Allerton Primary School in Bradford has developed an assembly strategy where representatives from the local interfaith centre, local churches and youth workers come together in an assembly they have jointly planned with a teacher from the school.
The assembly visitors, referred to as ‘Friends of Allerton’, include representatives of Muslim, Christian, Sikh and Hindu faiths. Since 2008, the school’s cohesion innovation team and the ‘Friends of Allerton’ have lead assemblies together at least once every half term, modelled on friendship and conversation.
Themes have included ‘Names’; ‘Sports I played as a child’; ’My favourite story’; ‘The places I have lived and belonged’; and ‘How I like to relax’. Members of staff and the visitors share their own experiences on the theme and children reflect on their own preferences thus building in a very relaxed way an appreciation of diversity and identity.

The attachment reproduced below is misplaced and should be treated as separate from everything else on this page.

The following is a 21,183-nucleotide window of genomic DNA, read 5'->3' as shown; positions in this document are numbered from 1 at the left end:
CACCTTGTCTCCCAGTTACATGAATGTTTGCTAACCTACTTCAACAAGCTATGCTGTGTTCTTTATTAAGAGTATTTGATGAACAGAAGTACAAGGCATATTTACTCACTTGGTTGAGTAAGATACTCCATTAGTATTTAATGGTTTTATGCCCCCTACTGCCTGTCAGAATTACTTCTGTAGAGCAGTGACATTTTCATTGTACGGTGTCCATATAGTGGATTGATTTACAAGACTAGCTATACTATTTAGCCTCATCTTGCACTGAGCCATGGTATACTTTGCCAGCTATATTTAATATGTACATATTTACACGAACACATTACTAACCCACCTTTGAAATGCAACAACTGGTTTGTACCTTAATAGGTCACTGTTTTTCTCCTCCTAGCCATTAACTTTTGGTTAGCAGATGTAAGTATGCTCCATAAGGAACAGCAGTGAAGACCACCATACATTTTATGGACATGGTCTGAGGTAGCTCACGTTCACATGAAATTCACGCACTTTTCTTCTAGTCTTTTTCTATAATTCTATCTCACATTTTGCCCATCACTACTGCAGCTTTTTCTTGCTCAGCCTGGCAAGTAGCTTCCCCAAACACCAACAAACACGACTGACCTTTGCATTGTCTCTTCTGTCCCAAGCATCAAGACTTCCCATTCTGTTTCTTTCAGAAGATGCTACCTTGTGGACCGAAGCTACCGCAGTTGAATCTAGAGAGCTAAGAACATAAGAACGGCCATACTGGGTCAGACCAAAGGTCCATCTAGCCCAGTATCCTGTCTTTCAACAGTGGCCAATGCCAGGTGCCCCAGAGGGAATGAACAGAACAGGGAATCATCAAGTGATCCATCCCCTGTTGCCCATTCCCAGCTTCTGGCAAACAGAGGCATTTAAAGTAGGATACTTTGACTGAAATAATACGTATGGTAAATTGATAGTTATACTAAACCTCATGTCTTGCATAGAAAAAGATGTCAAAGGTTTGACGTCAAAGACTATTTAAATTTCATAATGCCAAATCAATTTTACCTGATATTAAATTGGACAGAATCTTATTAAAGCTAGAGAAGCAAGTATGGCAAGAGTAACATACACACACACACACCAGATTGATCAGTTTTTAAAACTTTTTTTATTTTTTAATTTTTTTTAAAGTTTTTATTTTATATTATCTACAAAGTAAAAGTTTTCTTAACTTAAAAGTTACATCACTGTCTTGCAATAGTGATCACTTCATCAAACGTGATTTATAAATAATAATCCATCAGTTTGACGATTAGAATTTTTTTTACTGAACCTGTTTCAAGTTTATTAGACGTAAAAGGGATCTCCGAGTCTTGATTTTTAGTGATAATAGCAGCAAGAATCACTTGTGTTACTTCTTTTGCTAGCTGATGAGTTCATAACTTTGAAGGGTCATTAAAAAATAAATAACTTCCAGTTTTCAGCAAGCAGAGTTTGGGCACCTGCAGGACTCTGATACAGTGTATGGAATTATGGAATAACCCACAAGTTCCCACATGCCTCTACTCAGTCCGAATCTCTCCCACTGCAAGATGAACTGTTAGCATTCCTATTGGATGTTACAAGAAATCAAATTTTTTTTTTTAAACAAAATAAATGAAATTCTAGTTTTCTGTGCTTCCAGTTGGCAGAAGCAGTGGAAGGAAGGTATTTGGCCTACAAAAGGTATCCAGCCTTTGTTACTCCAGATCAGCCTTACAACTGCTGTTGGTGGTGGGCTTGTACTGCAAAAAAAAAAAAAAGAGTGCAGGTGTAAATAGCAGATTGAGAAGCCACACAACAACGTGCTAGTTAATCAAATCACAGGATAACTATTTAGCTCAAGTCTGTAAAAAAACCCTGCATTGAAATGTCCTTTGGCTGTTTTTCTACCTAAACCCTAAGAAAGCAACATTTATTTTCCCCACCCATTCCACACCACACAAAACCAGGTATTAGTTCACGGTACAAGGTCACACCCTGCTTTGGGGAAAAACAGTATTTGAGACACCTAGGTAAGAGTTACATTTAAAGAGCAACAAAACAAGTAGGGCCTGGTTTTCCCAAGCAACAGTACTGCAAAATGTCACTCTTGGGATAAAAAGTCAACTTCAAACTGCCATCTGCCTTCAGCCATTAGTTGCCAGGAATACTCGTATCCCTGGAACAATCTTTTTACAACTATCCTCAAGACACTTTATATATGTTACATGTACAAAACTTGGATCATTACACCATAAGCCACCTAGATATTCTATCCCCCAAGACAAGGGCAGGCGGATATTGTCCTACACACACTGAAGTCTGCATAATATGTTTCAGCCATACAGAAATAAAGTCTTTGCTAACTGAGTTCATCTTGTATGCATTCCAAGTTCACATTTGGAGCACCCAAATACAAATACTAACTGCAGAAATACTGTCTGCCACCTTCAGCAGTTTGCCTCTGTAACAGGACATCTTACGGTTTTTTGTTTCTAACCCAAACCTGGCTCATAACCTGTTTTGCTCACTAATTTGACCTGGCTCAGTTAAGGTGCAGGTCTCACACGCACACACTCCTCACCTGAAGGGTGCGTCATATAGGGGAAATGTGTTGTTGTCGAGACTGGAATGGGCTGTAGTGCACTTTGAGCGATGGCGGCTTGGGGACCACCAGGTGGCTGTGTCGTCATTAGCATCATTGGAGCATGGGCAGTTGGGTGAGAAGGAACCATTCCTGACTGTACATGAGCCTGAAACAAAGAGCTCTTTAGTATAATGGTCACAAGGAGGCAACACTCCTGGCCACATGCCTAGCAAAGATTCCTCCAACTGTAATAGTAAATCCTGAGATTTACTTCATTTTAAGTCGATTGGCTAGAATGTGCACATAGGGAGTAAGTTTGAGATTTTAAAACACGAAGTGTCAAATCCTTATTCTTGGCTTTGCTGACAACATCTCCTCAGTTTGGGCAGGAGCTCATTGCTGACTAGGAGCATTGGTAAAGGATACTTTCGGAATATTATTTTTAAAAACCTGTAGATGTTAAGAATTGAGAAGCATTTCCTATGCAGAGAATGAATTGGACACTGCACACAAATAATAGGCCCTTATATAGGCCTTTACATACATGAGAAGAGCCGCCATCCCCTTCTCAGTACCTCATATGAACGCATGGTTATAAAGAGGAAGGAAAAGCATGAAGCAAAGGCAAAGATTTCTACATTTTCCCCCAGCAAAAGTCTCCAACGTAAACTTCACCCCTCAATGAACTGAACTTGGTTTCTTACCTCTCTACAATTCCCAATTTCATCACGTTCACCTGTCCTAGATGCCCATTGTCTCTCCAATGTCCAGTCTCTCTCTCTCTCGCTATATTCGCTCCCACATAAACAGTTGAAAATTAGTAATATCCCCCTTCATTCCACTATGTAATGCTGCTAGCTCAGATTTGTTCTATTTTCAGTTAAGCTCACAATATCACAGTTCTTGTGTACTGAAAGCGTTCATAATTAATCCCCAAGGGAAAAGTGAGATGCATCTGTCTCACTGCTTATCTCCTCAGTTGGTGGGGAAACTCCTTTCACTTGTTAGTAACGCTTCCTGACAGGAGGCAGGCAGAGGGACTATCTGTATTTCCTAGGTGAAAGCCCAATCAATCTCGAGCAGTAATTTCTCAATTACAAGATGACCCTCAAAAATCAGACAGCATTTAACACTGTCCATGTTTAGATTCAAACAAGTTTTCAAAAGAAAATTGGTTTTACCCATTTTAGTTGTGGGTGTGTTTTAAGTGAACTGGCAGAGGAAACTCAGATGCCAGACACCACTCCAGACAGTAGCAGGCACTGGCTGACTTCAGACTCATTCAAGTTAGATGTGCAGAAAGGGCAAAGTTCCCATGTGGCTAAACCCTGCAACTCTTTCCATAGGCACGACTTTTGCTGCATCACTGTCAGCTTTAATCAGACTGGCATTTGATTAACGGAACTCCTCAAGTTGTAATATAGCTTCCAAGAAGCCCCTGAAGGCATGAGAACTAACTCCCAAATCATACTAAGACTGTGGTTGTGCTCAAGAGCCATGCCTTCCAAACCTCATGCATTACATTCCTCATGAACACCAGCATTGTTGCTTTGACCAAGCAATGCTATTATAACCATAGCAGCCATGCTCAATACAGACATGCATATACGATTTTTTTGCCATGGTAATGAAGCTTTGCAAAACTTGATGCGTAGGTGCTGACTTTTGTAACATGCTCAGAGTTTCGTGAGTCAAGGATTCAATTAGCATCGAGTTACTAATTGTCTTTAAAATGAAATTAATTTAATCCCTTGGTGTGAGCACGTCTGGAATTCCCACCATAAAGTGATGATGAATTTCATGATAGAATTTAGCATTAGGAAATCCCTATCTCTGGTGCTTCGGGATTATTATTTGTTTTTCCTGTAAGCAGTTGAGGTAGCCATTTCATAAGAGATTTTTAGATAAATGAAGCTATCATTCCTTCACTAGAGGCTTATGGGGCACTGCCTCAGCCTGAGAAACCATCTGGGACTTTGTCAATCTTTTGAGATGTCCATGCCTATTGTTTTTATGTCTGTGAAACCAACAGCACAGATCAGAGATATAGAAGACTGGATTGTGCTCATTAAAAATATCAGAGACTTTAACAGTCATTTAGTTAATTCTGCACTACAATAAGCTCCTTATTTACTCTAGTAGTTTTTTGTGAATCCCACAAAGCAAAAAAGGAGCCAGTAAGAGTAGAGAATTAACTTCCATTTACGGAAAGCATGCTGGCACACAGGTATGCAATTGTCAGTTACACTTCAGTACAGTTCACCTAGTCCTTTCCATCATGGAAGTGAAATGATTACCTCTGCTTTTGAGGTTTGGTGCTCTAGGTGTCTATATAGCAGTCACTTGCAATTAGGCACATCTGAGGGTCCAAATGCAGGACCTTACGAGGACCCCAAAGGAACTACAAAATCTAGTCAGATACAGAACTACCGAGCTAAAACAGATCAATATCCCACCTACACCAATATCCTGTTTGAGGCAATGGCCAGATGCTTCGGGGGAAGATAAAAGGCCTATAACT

In addition, assemblies are held which focus on one particular faith, with one of the faith representatives leading and the other adults modelling listening and showing respect for difference, or indeed supporting the assembly delivery.
This strategy was intentionally developed to actively model cohesive attitudes and help develop the children’s understanding of diversity and identity. This type of assembly activity is shown to work well in a diverse school such as Allerton Primary, but would be equally successful in other settings.
“What the children see is adults working together and enjoying themselves!” Manjit Kaur, Sikh Faith Tutor
“The presence of adults from different communities showing respect and interest in one another and exploring diversity is very powerful for children and staff.” Meg Henry, Lead Teacher
“The doors are open to us all the time and the school feels like a real community partnership. This is a very positive step for preparing children to live and work in the outside world.” Mohammed Mushtaq, Muslim Faith Tutor
To see a video showing this strategy in action visit http://www.teachersmedia.co.uk/videos/good-practice-in-two-schools